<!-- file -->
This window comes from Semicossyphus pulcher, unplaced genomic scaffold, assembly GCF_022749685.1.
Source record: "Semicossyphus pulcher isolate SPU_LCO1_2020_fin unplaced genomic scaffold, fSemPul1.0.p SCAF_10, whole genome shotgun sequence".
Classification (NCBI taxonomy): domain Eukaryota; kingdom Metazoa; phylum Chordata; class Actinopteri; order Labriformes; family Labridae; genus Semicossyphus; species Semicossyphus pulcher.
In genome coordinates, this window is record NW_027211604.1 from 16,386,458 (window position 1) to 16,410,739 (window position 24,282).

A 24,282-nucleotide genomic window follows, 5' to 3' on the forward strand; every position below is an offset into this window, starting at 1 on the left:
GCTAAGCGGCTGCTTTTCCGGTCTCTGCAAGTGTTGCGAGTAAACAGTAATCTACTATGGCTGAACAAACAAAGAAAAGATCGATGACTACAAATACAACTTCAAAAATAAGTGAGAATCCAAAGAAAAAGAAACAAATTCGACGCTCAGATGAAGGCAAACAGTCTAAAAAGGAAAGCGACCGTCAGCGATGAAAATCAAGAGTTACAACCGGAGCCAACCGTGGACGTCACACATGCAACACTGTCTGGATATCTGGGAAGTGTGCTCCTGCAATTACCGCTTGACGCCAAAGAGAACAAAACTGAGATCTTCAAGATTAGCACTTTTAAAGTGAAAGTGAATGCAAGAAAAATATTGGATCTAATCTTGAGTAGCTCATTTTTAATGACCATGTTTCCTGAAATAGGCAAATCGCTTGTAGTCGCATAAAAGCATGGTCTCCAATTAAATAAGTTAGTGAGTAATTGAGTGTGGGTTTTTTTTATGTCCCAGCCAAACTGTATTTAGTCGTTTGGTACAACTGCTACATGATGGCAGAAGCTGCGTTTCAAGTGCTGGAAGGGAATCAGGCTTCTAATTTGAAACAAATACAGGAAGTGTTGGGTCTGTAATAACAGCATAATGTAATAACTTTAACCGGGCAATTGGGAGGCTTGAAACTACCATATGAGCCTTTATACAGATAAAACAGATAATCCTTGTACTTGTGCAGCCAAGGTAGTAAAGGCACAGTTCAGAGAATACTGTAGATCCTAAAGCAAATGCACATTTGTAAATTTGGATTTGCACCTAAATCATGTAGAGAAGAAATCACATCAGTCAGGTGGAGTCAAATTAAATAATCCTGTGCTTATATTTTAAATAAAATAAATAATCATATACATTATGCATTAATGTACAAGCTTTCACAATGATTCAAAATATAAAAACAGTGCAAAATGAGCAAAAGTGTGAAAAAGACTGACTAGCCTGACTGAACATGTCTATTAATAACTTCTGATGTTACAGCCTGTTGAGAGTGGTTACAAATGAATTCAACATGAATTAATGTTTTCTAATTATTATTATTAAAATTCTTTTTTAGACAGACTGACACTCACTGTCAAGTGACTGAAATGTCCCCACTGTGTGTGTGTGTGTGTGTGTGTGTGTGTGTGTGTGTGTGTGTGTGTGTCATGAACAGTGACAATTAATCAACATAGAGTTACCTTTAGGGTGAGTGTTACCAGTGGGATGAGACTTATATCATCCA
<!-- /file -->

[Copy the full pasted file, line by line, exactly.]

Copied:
This window comes from Semicossyphus pulcher, unplaced genomic scaffold, assembly GCF_022749685.1.
Source record: "Semicossyphus pulcher isolate SPU_LCO1_2020_fin unplaced genomic scaffold, fSemPul1.0.p SCAF_10, whole genome shotgun sequence".
Classification (NCBI taxonomy): domain Eukaryota; kingdom Metazoa; phylum Chordata; class Actinopteri; order Labriformes; family Labridae; genus Semicossyphus; species Semicossyphus pulcher.
In genome coordinates, this window is record NW_027211604.1 from 16,386,458 (window position 1) to 16,410,739 (window position 24,282).

A 24,282-nucleotide genomic window follows, 5' to 3' on the forward strand; every position below is an offset into this window, starting at 1 on the left:
GCTAAGCGGCTGCTTTTCCGGTCTCTGCAAGTGTTGCGAGTAAACAGTAATCTACTATGGCTGAACAAACAAAGAAAAGATCGATGACTACAAATACAACTTCAAAAATAAGTGAGAATCCAAAGAAAAAGAAACAAATTCGACGCTCAGATGAAGGCAAACAGTCTAAAAAGGAAAGCGACCGTCAGCGATGAAAATCAAGAGTTACAACCGGAGCCAACCGTGGACGTCACACATGCAACACTGTCTGGATATCTGGGAAGTGTGCTCCTGCAATTACCGCTTGACGCCAAAGAGAACAAAACTGAGATCTTCAAGATTAGCACTTTTAAAGTGAAAGTGAATGCAAGAAAAATATTGGATCTAATCTTGAGTAGCTCATTTTTAATGACCATGTTTCCTGAAATAGGCAAATCGCTTGTAGTCGCATAAAAGCATGGTCTCCAATTAAATAAGTTAGTGAGTAATTGAGTGTGGGTTTTTTTTATGTCCCAGCCAAACTGTATTTAGTCGTTTGGTACAACTGCTACATGATGGCAGAAGCTGCGTTTCAAGTGCTGGAAGGGAATCAGGCTTCTAATTTGAAACAAATACAGGAAGTGTTGGGTCTGTAATAACAGCATAATGTAATAACTTTAACCGGGCAATTGGGAGGCTTGAAACTACCATATGAGCCTTTATACAGATAAAACAGATAATCCTTGTACTTGTGCAGCCAAGGTAGTAAAGGCACAGTTCAGAGAATACTGTAGATCCTAAAGCAAATGCACATTTGTAAATTTGGATTTGCACCTAAATCATGTAGAGAAGAAATCACATCAGTCAGGTGGAGTCAAATTAAATAATCCTGTGCTTATATTTTAAATAAAATAAATAATCATATACATTATGCATTAATGTACAAGCTTTCACAATGATTCAAAATATAAAAACAGTGCAAAATGAGCAAAAGTGTGAAAAAGACTGACTAGCCTGACTGAACATGTCTATTAATAACTTCTGATGTTACAGCCTGTTGAGAGTGGTTACAAATGAATTCAACATGAATTAATGTTTTCTAATTATTATTATTAAAATTCTTTTTTAGACAGACTGACACTCACTGTCAAGTGACTGAAATGTCCCCACTGTGTGTGTGTGTGTGTGTGTGTGTGTGTGTGTGTGTGTGTGTGTGTGTCATGAACAGTGACAATTAATCAACATAGAGTTACCTTTAGGGTGAGTGTTACCAGTGGGATGAGACTTATATCATCCA